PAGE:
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Friday, December 19, 2014

Moravian Christmas Traditions Dating Back to Colonial Times


Moravian Christmas Traditions

by Tamera Lynn Kraft


In my novella, A Christmas Promise, I write about Moravian missionaries in Schoenbrunn Village, circa 1773. The Moravians brought many Christmas traditions to America that we use to celebrate Christ’s birth today. Here are a few of them.

The Christmas Tree: Moravians brought the idea of decorating Christmas trees in their homes in the early 1700s, long before it became a popular tradition in the United States.

Christmas Eve Candlelight Services: Most churches have Christmas Eve services where they sing Christmas carols and light candles to show Jesus came to be the light of the world. The Moravian Church has been doing that for centuries. They call their services lovefeasts because they also have a part of the service where they serve sweetbuns and coffee – juice for the kids – and share Christ’s love with each other. For candles, Moravians use bleached beeswax with a red ribbon tied around them. The white symbolizes the purity of Christ and red symbolizes that His blood was shed for us.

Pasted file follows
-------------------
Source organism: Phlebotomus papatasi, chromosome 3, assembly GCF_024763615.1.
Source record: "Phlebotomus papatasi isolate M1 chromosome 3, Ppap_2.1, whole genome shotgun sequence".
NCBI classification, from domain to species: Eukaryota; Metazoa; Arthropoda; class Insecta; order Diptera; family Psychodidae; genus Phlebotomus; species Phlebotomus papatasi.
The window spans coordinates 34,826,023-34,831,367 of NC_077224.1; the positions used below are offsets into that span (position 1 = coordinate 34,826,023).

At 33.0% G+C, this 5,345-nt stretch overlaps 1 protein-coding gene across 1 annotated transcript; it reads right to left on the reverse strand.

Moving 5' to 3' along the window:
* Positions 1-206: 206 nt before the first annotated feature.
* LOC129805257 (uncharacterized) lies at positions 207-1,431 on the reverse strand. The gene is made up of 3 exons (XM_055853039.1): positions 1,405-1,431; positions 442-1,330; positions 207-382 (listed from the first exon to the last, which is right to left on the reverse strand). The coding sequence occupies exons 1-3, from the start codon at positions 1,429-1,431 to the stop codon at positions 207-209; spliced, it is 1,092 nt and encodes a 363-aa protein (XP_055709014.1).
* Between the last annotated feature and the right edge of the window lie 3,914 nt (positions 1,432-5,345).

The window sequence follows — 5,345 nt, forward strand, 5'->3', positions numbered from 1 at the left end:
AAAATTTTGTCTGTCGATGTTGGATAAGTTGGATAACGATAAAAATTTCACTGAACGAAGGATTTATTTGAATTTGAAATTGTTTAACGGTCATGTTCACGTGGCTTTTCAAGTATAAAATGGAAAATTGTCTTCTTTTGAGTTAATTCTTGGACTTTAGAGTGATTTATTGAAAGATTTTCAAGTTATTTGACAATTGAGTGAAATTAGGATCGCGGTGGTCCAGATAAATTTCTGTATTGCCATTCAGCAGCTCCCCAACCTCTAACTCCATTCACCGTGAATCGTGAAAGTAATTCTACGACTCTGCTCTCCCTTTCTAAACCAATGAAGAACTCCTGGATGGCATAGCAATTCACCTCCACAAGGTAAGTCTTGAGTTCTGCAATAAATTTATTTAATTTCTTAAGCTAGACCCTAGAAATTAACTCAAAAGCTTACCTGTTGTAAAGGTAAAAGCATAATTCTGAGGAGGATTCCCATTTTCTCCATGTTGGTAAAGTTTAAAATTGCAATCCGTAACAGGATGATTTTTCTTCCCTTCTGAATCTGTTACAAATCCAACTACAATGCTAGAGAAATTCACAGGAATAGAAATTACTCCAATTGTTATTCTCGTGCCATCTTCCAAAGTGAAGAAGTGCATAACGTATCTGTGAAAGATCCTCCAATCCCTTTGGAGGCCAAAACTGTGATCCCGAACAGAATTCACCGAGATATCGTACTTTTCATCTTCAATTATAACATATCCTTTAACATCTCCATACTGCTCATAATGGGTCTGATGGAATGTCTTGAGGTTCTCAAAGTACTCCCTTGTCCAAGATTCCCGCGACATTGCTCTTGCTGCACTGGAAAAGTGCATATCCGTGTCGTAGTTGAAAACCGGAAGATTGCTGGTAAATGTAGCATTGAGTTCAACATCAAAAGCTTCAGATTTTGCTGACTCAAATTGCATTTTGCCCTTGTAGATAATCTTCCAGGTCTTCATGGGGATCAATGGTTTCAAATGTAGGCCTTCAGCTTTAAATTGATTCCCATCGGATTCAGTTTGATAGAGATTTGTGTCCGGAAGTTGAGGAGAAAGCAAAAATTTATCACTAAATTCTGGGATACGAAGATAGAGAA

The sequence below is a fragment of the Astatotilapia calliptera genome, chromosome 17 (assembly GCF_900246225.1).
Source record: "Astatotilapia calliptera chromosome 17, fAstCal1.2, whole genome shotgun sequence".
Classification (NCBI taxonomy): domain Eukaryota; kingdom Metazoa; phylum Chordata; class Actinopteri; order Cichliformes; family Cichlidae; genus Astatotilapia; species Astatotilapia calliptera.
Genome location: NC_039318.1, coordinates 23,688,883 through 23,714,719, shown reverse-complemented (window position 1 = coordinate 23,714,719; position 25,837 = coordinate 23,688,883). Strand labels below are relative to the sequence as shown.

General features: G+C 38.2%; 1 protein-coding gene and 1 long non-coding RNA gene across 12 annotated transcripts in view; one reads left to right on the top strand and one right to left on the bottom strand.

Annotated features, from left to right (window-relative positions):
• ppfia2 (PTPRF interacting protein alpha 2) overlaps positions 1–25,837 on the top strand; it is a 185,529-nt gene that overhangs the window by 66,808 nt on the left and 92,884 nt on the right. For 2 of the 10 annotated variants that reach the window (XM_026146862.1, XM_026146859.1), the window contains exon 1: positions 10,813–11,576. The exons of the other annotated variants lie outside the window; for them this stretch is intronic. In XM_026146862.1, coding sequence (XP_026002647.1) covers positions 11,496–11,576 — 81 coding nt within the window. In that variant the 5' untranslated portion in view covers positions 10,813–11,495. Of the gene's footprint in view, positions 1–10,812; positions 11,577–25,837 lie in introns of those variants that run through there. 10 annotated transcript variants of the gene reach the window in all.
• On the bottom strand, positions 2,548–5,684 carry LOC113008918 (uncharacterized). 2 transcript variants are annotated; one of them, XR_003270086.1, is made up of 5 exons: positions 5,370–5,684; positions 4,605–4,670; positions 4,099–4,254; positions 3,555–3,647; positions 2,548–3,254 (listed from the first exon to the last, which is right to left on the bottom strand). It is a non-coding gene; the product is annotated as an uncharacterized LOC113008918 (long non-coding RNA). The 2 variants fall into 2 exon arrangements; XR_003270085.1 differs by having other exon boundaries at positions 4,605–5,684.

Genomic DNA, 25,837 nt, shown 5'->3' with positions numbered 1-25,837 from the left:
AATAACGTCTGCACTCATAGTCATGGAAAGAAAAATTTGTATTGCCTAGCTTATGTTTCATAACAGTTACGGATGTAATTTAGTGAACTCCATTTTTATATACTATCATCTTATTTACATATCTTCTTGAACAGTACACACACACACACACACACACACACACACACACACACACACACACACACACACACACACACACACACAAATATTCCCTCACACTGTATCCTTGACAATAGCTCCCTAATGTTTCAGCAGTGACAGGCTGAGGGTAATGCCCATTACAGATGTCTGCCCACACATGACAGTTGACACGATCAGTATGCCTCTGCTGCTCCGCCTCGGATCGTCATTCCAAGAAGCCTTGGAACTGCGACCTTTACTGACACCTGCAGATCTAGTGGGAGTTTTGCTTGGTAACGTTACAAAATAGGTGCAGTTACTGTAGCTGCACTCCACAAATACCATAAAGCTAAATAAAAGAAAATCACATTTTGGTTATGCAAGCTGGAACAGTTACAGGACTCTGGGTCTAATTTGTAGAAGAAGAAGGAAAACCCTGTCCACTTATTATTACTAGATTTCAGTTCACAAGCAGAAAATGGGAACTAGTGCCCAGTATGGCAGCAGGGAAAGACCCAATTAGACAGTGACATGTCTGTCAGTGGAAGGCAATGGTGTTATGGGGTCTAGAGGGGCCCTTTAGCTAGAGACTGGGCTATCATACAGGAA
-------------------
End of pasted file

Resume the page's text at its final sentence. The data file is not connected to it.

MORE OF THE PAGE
The Moravian Star: In the 1840s at a Moravian school, students made 24 point stars out of triangles for their geometry lessons. Soon those Moravian stars started making their way on the tops of Christmas trees. The star as a Christmas tree topper is still popular today.

The Putz: The putz is a Christmas nativity scene surrounded by villages or other Biblical scenes. Moravian children in the 1700s would make a putz to put under their Christmas tree. Today, nativity scenes and Christmas villages are popular decorations.

1 comment:

  1. I loved reading your blog today, Tamera! Much of my childhood was spent growing up in Winston-Salem, NC. At the edge of town is Old Salem, a living history Moravian village. Each year, school children would be bussed into Old Salem to attend the Moravian Candle Tea in the Single Brothers House where we'd be given an opportunity to sing carols to the playing of an old Moravian organ, then taken downstairs to see the ladies of the church (in traditional Moravian garb) make the beeswax candles and wrap them in red crepe paper fringe. We'd be given Moravian sugar cake and sweet Moravian coffee, then guided to the cellar to view the putz of Old Salem in the snow in the 1800s. Last would come a viewing of the hillsides of Judea in a grotto with a Nativity scene created in Oberammergau, Germany, and the reading of the Christmas story from Luke. We'd all sing "O Little Town of Bethlehem," then go up the stairs and out into the cold winter air. It was my favorite part of Christmas preparations. As an adult I return to Old Salem for the Candle Tea whenever I can, and have very fond memories of Moravian Love Feasts on Christmas Eve. Thank you for reviving those memories today!!!


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